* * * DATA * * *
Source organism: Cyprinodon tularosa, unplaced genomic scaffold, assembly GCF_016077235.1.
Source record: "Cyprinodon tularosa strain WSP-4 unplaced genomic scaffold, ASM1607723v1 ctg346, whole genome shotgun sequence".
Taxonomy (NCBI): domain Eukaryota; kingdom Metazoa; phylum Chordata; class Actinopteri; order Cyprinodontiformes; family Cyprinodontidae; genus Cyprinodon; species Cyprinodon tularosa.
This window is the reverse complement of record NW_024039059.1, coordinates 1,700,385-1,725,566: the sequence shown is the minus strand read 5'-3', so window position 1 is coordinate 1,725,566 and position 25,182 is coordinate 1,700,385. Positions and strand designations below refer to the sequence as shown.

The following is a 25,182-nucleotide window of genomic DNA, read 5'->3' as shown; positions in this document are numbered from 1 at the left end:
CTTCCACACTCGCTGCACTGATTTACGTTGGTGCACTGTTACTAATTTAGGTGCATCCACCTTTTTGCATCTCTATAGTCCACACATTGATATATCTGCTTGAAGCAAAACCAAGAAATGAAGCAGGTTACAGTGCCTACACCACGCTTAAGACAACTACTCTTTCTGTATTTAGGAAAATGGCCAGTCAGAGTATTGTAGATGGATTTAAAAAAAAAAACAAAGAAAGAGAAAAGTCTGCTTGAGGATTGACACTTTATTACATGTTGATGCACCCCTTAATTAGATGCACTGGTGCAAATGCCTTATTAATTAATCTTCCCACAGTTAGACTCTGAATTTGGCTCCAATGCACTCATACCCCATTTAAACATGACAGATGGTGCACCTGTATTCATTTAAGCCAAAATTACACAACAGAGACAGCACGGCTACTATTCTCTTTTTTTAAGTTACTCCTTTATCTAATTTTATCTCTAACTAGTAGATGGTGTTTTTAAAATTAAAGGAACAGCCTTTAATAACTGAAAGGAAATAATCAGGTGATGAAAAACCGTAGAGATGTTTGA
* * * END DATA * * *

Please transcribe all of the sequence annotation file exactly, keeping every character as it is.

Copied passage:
Source organism: Cyprinodon tularosa, unplaced genomic scaffold, assembly GCF_016077235.1.
Source record: "Cyprinodon tularosa strain WSP-4 unplaced genomic scaffold, ASM1607723v1 ctg346, whole genome shotgun sequence".
Taxonomy (NCBI): domain Eukaryota; kingdom Metazoa; phylum Chordata; class Actinopteri; order Cyprinodontiformes; family Cyprinodontidae; genus Cyprinodon; species Cyprinodon tularosa.
This window is the reverse complement of record NW_024039059.1, coordinates 1,700,385-1,725,566: the sequence shown is the minus strand read 5'-3', so window position 1 is coordinate 1,725,566 and position 25,182 is coordinate 1,700,385. Positions and strand designations below refer to the sequence as shown.

The following is a 25,182-nucleotide window of genomic DNA, read 5'->3' as shown; positions in this document are numbered from 1 at the left end:
CTTCCACACTCGCTGCACTGATTTACGTTGGTGCACTGTTACTAATTTAGGTGCATCCACCTTTTTGCATCTCTATAGTCCACACATTGATATATCTGCTTGAAGCAAAACCAAGAAATGAAGCAGGTTACAGTGCCTACACCACGCTTAAGACAACTACTCTTTCTGTATTTAGGAAAATGGCCAGTCAGAGTATTGTAGATGGATTTAAAAAAAAAAACAAAGAAAGAGAAAAGTCTGCTTGAGGATTGACACTTTATTACATGTTGATGCACCCCTTAATTAGATGCACTGGTGCAAATGCCTTATTAATTAATCTTCCCACAGTTAGACTCTGAATTTGGCTCCAATGCACTCATACCCCATTTAAACATGACAGATGGTGCACCTGTATTCATTTAAGCCAAAATTACACAACAGAGACAGCACGGCTACTATTCTCTTTTTTTAAGTTACTCCTTTATCTAATTTTATCTCTAACTAGTAGATGGTGTTTTTAAAATTAAAGGAACAGCCTTTAATAACTGAAAGGAAATAATCAGGTGATGAAAAACCGTAGAGATGTTTGA